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    Interesting to hear practical concerns that people have with this. The idea has been kicked around for a while now with respect to theoretical considerations.

    The American Psychological Association threatened to sue the American Psychiatric Association if they stated that mental disorders were 'biological' (and not 'or psychological') in the DSM.

    On the one hand the thought is that mental disorders are neurological at base (so mental disorders result from neurological malfunction).

    On the other hand the thought is that you can have cognitive or behavioral dysfunction without an underlying neurological malfunction. Just like how you can have a software dysfunction that doesn't entail a hardware fault.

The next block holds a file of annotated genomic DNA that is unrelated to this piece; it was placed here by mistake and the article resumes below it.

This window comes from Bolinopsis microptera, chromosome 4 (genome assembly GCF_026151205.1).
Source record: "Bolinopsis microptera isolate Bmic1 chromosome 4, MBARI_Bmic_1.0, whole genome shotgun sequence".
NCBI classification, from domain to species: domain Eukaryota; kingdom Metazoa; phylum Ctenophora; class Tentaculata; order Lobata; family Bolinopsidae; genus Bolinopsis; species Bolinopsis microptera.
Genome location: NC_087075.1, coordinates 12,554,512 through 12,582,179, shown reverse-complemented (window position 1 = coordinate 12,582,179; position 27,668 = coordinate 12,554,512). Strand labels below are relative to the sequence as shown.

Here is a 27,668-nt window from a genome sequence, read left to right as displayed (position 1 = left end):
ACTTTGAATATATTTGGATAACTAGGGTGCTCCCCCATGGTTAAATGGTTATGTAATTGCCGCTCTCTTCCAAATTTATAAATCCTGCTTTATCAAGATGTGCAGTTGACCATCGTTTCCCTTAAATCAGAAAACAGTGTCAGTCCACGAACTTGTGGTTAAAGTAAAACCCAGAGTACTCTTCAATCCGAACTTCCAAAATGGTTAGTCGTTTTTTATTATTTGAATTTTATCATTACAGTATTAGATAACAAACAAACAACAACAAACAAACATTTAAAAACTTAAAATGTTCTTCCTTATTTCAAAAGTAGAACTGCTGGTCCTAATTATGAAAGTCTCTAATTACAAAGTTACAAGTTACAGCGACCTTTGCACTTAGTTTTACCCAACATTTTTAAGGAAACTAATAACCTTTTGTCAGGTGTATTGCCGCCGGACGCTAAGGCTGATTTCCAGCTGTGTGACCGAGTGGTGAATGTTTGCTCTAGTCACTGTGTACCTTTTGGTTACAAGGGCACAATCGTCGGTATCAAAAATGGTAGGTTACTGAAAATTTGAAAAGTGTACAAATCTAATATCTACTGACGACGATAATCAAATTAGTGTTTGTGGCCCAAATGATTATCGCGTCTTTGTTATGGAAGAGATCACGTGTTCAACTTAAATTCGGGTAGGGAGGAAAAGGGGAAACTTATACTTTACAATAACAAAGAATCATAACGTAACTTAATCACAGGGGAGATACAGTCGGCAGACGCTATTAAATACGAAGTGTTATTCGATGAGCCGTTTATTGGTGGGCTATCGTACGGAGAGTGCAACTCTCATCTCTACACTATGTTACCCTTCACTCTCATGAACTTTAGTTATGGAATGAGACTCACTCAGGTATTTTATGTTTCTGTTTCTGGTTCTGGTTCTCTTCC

The concern really comes from an inference (which probably doesn't follow) that if a disorder is biological then interventions are most likely to be successful if they target the biology fairly directly (e.g., with medication) or if a disorder is cognitive then interventions are most likely to be successful if they target the cognitive processes fairly directly (e.g., cognitive restructuring). I guess... That is part of the politics behind controversy over whether mental disorders should or shouldn't be regarded as 'cognitive' or 'social' or 'biological' or 'genetic' or 'neurological' at any rate...
     
  18. Faebinder

    Faebinder Slow Wave Smurf